The Art of the Big Interview
Its hard to put an exact date on when the media landscape changed forever, but when it did we lost the ever-present heavyweight interview, where the well-known broadcaster interviewer, would gaze into the eyes of a similarly well-known person and pose a series of difficult questions.
Ever since the emergence of the popular Graham Norton chat show style interview, the major iconic interviews have been very much put to the back of the mind.
I’m thinking of interviews such as Nixon-Frost, where David Frost went out of his way to track down Tricky Dicky Nixon to do the heavyweight sit-down interview. The interview was chronicled by Welsh actor Michael Sheen, who captured the personality of Frost, and I dare say the rest is history.
Imagine making a major feature film about an interview taking place nowadays?
More of the great interviews would have been the two Michael Parkinson interviews with Mohammad Ali.
I was of the view that this sort of interview was over, and no more would we see the great TV interview battles of days gone by.
However, we’ve seen two very memorable TV interviews already this year, both as strange as each other. Prince Andrew gave a perfect example of how not to do a ‘setting the record straight’ big interview with the BBC’s Emily Maitlis. They key is to give away very little apart from the big soundbites which get carried on the news, not to inflame the situation with unwanted soundbites about eating at Pizza Express in Woking.
More recently, in the last few days, has been the rather bizarre interview which US President Donald Trump did with Axios journalist Jonathan Swan for HBO.
To be honest, many of us have never heard of Jonathan but he has a great career in stand-up comedy, or maybe even his very own talk show, ahead of him. His facial expressions, not to mention how the President managed to agree to the interview, leave us awe struck. David Frost himself said that the most important part of the interview was getting the interview.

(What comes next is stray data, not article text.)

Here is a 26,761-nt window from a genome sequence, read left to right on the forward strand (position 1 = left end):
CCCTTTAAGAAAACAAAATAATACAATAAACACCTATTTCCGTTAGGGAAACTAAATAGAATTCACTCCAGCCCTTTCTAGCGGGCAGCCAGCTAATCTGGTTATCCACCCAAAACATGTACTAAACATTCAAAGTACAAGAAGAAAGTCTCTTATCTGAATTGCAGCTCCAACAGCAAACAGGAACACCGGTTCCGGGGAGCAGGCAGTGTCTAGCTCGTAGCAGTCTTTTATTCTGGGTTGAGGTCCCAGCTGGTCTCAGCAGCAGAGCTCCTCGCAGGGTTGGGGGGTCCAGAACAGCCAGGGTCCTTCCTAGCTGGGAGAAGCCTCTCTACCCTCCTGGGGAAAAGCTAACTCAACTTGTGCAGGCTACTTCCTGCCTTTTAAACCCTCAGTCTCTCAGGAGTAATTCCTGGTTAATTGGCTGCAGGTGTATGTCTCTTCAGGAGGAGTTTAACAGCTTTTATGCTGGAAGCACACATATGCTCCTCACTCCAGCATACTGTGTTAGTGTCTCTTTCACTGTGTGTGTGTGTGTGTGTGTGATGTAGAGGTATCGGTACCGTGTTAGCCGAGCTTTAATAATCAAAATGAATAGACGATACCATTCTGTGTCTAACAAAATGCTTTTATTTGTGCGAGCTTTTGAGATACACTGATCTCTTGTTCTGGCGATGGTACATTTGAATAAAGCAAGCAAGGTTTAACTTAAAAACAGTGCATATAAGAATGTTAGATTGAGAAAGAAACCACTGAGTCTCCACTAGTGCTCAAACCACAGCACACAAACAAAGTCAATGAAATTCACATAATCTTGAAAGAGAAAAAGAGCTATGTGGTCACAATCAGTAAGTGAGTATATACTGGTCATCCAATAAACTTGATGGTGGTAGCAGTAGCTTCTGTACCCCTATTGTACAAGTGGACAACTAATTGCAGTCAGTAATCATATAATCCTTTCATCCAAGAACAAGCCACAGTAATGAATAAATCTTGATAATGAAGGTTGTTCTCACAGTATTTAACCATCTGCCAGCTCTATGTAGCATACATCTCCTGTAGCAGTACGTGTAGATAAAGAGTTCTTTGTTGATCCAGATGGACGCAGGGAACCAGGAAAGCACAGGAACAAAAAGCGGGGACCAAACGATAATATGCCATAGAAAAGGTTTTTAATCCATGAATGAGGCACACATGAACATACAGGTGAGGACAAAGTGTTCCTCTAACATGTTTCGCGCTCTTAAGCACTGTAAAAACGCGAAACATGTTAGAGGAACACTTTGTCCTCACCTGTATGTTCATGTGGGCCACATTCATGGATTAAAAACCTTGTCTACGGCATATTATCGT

The difference with the Jonathan Swan interview is how the journalist made surprised, bemused and confused faces to show the audience when the President was talking nonsense. He also kept up a steady barrage of fact checks, reminders that ‘’a thousand Americans are dying a day’’ and follow-up questions to crazy statements about the ‘’books and manuals’’ on coronavirus.
Trump fought back with the usual tactics of telling the journalist to do their research and making wild statements, but Swan was having none of it. He asked short, simple questions and let Trump dig his own holes.
Then we were faced with an utterly ridiculous sight; a US President waving around a crude chart with four countries on it to demonstrate America is leading the world. The visual similarities of such a scene is akin to a child’s party.
No current politician uses the media more effectively than Donald Trump. His political strategy is to divide and conquer, and every media appearance is carefully calculated to grab the media’s attention with another statement that appeals to his base and infuriates his opponents.
Like him or loathe him, in crafting this blog Trump is planning his next masterstroke in his re-election campaign, namely planning a speech at Gettysburg. I can visualise advisers cowering and running for cover.
For bringing the office of the President into the realm of ridicule, this rivals President Gerald Ford’s 1976 assertion that ‘’there is no Soviet domination of Eastern Europe, and there never will be under a Ford administration.’’
Ford lost that election.